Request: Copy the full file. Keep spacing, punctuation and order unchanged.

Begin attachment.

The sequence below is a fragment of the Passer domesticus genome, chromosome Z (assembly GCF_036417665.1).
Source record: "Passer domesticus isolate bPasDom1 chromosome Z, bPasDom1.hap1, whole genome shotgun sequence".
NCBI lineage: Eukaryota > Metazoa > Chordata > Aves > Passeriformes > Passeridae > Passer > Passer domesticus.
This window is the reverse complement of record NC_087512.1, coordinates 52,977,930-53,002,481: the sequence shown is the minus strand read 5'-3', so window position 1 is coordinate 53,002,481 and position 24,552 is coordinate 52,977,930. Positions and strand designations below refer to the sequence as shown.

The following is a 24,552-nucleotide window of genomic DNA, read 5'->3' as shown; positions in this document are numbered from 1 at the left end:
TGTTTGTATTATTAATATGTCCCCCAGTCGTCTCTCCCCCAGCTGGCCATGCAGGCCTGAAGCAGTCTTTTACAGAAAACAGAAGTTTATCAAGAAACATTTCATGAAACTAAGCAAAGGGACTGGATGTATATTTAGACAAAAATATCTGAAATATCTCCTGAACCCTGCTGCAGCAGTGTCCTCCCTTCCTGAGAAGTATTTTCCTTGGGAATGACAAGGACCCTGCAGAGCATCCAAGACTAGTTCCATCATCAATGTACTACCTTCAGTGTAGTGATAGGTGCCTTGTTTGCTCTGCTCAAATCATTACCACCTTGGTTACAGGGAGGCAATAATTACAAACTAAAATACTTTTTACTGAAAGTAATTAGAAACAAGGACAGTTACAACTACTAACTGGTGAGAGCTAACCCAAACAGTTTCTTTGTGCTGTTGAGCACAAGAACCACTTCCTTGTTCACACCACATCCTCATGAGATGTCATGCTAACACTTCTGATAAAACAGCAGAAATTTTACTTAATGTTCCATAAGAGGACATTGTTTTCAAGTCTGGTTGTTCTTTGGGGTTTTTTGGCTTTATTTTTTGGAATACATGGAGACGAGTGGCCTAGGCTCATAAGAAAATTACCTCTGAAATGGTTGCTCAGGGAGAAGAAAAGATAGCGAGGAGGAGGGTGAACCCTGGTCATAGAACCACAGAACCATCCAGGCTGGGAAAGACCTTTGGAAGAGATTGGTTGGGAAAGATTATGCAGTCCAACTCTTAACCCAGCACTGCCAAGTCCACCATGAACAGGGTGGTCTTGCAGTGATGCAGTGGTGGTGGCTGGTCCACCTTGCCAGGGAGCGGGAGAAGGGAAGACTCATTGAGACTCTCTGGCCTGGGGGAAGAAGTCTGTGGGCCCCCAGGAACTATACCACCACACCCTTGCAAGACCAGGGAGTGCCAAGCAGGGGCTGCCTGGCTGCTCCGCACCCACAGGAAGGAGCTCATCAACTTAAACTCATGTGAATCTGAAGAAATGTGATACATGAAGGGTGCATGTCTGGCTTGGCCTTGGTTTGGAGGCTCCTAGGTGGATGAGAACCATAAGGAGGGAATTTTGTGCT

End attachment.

The sequence below is a fragment of the Passer domesticus genome, chromosome Z (assembly GCF_036417665.1).
Source record: "Passer domesticus isolate bPasDom1 chromosome Z, bPasDom1.hap1, whole genome shotgun sequence".
NCBI lineage: Eukaryota > Metazoa > Chordata > Aves > Passeriformes > Passeridae > Passer > Passer domesticus.
This window is the reverse complement of record NC_087512.1, coordinates 52,977,930-53,002,481: the sequence shown is the minus strand read 5'-3', so window position 1 is coordinate 53,002,481 and position 24,552 is coordinate 52,977,930. Positions and strand designations below refer to the sequence as shown.

The following is a 24,552-nucleotide window of genomic DNA, read 5'->3' as shown; positions in this document are numbered from 1 at the left end:
TGTTTGTATTATTAATATGTCCCCCAGTCGTCTCTCCCCCAGCTGGCCATGCAGGCCTGAAGCAGTCTTTTACAGAAAACAGAAGTTTATCAAGAAACATTTCATGAAACTAAGCAAAGGGACTGGATGTATATTTAGACAAAAATATCTGAAATATCTCCTGAACCCTGCTGCAGCAGTGTCCTCCCTTCCTGAGAAGTATTTTCCTTGGGAATGACAAGGACCCTGCAGAGCATCCAAGACTAGTTCCATCATCAATGTACTACCTTCAGTGTAGTGATAGGTGCCTTGTTTGCTCTGCTCAAATCATTACCACCTTGGTTACAGGGAGGCAATAATTACAAACTAAAATACTTTTTACTGAAAGTAATTAGAAACAAGGACAGTTACAACTACTAACTGGTGAGAGCTAACCCAAACAGTTTCTTTGTGCTGTTGAGCACAAGAACCACTTCCTTGTTCACACCACATCCTCATGAGATGTCATGCTAACACTTCTGATAAAACAGCAGAAATTTTACTTAATGTTCCATAAGAGGACATTGTTTTCAAGTCTGGTTGTTCTTTGGGGTTTTTTGGCTTTATTTTTTGGAATACATGGAGACGAGTGGCCTAGGCTCATAAGAAAATTACCTCTGAAATGGTTGCTCAGGGAGAAGAAAAGATAGCGAGGAGGAGGGTGAACCCTGGTCATAGAACCACAGAACCATCCAGGCTGGGAAAGACCTTTGGAAGAGATTGGTTGGGAAAGATTATGCAGTCCAACTCTTAACCCAGCACTGCCAAGTCCACCATGAACAGGGTGGTCTTGCAGTGATGCAGTGGTGGTGGCTGGTCCACCTTGCCAGGGAGCGGGAGAAGGGAAGACTCATTGAGACTCTCTGGCCTGGGGGAAGAAGTCTGTGGGCCCCCAGGAACTATACCACCACACCCTTGCAAGACCAGGGAGTGCCAAGCAGGGGCTGCCTGGCTGCTCCGCACCCACAGGAAGGAGCTCATCAACTTAAACTCATGTGAATCTGAAGAAATGTGATACATGAAGGGTGCATGTCTGGCTTGGCCTTGGTTTGGAGGCTCCTAGGTGGATGAGAACCATAAGGAGGGAATTTTGTGCT